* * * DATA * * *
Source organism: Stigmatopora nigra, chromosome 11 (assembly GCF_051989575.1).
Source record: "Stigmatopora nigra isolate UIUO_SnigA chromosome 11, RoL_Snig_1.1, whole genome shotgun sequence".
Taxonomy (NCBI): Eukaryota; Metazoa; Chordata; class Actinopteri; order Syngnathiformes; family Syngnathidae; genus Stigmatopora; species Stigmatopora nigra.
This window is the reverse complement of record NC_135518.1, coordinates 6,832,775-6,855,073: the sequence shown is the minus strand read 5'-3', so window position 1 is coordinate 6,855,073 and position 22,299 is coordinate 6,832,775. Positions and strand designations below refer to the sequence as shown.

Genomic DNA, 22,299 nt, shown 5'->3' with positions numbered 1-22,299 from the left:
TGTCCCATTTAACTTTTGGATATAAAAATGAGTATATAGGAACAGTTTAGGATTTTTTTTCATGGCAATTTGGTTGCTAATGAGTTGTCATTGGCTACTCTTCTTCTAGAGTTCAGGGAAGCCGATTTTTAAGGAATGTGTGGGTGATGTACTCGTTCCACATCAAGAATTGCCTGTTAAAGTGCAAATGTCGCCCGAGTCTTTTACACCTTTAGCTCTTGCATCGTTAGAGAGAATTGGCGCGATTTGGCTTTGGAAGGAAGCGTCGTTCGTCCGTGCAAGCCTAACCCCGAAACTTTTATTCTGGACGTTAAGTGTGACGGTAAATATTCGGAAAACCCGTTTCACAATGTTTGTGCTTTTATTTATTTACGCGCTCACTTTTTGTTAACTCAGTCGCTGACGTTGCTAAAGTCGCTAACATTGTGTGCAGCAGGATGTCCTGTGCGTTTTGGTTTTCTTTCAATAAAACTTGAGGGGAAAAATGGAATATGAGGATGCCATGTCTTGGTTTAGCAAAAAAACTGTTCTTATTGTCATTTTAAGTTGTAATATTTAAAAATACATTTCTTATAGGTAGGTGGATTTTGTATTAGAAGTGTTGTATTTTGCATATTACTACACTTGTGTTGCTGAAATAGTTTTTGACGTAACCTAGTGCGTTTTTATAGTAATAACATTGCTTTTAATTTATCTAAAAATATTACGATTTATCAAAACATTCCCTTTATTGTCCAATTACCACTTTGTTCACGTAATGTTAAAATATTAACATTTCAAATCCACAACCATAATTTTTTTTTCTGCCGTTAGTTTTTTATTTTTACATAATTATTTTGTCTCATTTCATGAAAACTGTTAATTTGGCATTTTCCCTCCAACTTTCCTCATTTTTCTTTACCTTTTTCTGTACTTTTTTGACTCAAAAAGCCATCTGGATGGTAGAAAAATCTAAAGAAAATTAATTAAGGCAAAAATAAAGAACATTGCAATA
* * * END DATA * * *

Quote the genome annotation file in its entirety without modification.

Source organism: Stigmatopora nigra, chromosome 11 (assembly GCF_051989575.1).
Source record: "Stigmatopora nigra isolate UIUO_SnigA chromosome 11, RoL_Snig_1.1, whole genome shotgun sequence".
Taxonomy (NCBI): Eukaryota; Metazoa; Chordata; class Actinopteri; order Syngnathiformes; family Syngnathidae; genus Stigmatopora; species Stigmatopora nigra.
This window is the reverse complement of record NC_135518.1, coordinates 6,832,775-6,855,073: the sequence shown is the minus strand read 5'-3', so window position 1 is coordinate 6,855,073 and position 22,299 is coordinate 6,832,775. Positions and strand designations below refer to the sequence as shown.

Genomic DNA, 22,299 nt, shown 5'->3' with positions numbered 1-22,299 from the left:
TGTCCCATTTAACTTTTGGATATAAAAATGAGTATATAGGAACAGTTTAGGATTTTTTTTCATGGCAATTTGGTTGCTAATGAGTTGTCATTGGCTACTCTTCTTCTAGAGTTCAGGGAAGCCGATTTTTAAGGAATGTGTGGGTGATGTACTCGTTCCACATCAAGAATTGCCTGTTAAAGTGCAAATGTCGCCCGAGTCTTTTACACCTTTAGCTCTTGCATCGTTAGAGAGAATTGGCGCGATTTGGCTTTGGAAGGAAGCGTCGTTCGTCCGTGCAAGCCTAACCCCGAAACTTTTATTCTGGACGTTAAGTGTGACGGTAAATATTCGGAAAACCCGTTTCACAATGTTTGTGCTTTTATTTATTTACGCGCTCACTTTTTGTTAACTCAGTCGCTGACGTTGCTAAAGTCGCTAACATTGTGTGCAGCAGGATGTCCTGTGCGTTTTGGTTTTCTTTCAATAAAACTTGAGGGGAAAAATGGAATATGAGGATGCCATGTCTTGGTTTAGCAAAAAAACTGTTCTTATTGTCATTTTAAGTTGTAATATTTAAAAATACATTTCTTATAGGTAGGTGGATTTTGTATTAGAAGTGTTGTATTTTGCATATTACTACACTTGTGTTGCTGAAATAGTTTTTGACGTAACCTAGTGCGTTTTTATAGTAATAACATTGCTTTTAATTTATCTAAAAATATTACGATTTATCAAAACATTCCCTTTATTGTCCAATTACCACTTTGTTCACGTAATGTTAAAATATTAACATTTCAAATCCACAACCATAATTTTTTTTTCTGCCGTTAGTTTTTTATTTTTACATAATTATTTTGTCTCATTTCATGAAAACTGTTAATTTGGCATTTTCCCTCCAACTTTCCTCATTTTTCTTTACCTTTTTCTGTACTTTTTTGACTCAAAAAGCCATCTGGATGGTAGAAAAATCTAAAGAAAATTAATTAAGGCAAAAATAAAGAACATTGCAATA